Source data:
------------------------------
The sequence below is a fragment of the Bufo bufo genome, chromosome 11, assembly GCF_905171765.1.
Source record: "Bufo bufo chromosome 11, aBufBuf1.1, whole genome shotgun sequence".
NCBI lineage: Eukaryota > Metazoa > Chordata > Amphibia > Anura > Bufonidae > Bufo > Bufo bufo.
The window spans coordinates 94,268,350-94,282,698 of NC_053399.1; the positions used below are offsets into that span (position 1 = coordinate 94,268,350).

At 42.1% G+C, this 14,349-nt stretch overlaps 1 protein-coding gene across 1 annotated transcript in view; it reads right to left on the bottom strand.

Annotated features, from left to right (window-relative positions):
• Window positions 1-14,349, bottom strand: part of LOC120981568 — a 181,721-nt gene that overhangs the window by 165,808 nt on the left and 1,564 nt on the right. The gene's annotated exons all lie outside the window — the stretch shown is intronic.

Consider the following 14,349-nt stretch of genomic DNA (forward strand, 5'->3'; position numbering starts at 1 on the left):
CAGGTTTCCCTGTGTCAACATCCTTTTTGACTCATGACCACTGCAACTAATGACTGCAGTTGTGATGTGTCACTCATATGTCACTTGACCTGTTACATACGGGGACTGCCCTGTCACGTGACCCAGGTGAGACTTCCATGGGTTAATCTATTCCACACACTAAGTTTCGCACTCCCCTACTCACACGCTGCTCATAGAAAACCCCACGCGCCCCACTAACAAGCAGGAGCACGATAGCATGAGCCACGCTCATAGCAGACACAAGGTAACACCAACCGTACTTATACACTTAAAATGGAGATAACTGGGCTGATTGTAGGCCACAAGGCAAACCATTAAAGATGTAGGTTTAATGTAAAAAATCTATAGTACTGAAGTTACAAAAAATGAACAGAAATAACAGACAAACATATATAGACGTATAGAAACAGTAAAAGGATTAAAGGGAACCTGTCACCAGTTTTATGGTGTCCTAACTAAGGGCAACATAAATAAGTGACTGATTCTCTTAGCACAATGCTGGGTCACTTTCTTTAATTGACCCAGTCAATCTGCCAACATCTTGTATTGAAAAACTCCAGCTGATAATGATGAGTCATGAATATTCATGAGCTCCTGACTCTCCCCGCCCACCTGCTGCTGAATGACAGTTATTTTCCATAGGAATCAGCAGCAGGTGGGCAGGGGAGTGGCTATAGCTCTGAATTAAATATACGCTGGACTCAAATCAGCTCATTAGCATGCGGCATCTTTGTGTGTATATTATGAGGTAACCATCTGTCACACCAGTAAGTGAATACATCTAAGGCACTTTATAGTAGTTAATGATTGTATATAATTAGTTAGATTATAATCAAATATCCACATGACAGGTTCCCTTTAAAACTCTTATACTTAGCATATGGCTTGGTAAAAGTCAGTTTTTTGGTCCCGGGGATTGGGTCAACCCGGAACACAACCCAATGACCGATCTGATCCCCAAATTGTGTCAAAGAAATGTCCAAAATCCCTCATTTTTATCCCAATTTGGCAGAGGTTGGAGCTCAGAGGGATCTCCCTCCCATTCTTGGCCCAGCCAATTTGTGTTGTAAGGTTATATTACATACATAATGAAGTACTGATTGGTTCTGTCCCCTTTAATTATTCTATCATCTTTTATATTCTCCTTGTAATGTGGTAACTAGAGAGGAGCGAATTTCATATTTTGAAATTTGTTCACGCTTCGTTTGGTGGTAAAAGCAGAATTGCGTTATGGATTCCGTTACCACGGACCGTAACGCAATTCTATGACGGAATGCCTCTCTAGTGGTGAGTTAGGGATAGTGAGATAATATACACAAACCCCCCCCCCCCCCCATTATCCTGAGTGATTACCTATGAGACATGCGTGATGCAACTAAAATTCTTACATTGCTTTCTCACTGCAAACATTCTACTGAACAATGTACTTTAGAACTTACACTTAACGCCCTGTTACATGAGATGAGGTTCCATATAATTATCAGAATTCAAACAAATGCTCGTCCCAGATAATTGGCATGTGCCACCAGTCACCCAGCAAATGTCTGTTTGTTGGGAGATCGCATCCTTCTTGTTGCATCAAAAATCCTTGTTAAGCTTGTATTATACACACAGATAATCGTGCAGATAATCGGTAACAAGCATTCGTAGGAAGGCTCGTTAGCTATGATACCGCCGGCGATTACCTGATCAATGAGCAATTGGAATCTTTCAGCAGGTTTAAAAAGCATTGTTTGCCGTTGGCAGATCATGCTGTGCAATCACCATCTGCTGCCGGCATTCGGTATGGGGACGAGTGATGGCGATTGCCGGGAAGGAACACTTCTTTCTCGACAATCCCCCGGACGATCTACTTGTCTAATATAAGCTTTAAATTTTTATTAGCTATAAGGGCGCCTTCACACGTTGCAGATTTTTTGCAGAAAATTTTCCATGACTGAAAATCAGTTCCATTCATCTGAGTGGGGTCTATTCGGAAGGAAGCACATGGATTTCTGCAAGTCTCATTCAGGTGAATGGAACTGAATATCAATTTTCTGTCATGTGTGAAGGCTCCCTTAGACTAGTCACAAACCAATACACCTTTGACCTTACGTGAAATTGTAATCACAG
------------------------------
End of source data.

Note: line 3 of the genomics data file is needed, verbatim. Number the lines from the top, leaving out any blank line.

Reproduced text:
NCBI lineage: Eukaryota > Metazoa > Chordata > Amphibia > Anura > Bufonidae > Bufo > Bufo bufo.